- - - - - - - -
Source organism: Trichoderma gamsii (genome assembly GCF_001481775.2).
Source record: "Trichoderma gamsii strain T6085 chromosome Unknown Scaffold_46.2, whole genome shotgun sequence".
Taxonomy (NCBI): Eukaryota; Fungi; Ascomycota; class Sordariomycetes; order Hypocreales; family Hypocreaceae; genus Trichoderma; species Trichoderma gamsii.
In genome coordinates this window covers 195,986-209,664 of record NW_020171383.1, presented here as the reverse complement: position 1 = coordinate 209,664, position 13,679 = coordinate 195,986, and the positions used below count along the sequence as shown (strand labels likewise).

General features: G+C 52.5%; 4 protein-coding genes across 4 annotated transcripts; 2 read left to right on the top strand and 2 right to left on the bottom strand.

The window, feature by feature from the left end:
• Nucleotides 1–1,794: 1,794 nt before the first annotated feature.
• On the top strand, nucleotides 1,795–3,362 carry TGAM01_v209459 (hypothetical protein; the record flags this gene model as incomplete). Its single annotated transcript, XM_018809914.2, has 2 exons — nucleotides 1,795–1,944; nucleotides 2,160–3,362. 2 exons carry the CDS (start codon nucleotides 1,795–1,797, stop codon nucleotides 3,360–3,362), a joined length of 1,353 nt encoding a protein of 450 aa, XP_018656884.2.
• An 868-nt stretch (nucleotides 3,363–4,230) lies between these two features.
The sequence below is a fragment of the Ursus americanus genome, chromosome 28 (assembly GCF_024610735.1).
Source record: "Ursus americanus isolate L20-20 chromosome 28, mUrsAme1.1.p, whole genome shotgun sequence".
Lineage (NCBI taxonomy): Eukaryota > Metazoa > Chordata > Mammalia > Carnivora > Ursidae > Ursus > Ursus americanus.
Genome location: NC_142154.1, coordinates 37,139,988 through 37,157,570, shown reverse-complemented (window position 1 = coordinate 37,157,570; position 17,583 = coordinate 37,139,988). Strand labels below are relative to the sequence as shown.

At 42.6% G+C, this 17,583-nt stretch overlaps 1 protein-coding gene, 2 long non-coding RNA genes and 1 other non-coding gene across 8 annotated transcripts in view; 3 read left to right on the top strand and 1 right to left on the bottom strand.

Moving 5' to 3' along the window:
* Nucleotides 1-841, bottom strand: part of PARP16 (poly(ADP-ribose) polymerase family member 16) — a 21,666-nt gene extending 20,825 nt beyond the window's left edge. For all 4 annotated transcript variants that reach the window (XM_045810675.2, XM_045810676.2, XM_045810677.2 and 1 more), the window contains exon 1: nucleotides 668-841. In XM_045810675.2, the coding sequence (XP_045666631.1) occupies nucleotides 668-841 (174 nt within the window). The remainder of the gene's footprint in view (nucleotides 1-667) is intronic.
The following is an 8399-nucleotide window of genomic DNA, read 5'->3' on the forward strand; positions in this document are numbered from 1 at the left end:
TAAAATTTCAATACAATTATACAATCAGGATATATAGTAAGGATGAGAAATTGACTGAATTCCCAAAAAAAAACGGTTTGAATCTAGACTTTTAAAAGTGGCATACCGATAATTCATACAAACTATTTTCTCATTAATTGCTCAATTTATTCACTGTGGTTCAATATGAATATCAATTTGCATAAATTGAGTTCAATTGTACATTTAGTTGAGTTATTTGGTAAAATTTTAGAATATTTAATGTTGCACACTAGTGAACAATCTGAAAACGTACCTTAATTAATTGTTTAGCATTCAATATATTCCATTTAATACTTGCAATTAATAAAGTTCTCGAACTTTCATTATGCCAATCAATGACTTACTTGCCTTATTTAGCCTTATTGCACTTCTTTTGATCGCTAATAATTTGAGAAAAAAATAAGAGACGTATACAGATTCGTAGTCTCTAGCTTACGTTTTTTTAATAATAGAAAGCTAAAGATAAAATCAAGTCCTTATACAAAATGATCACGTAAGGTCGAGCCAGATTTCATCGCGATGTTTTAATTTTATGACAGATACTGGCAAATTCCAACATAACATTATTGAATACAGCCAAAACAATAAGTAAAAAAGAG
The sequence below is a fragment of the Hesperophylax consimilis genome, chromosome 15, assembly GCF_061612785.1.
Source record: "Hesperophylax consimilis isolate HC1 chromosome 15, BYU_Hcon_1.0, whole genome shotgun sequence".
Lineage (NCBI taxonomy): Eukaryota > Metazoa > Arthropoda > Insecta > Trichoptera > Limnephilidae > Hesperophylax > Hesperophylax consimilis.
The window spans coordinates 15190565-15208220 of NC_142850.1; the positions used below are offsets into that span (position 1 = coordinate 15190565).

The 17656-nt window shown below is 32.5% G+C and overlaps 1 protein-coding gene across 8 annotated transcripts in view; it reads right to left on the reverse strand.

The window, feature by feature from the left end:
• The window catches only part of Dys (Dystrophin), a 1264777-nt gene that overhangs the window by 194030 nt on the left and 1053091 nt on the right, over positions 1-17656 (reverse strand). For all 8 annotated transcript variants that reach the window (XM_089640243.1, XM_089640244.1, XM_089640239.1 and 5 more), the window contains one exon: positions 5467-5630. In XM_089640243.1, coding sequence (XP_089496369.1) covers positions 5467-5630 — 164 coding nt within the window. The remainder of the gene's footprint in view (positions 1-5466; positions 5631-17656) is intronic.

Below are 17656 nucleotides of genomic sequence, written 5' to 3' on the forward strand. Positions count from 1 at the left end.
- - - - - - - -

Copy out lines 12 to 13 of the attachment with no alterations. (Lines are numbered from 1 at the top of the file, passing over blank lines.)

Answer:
Lineage (NCBI taxonomy): Eukaryota > Metazoa > Chordata > Mammalia > Carnivora > Ursidae > Ursus > Ursus americanus.
Genome location: NC_142154.1, coordinates 37,139,988 through 37,157,570, shown reverse-complemented (window position 1 = coordinate 37,157,570; position 17,583 = coordinate 37,139,988). Strand labels below are relative to the sequence as shown.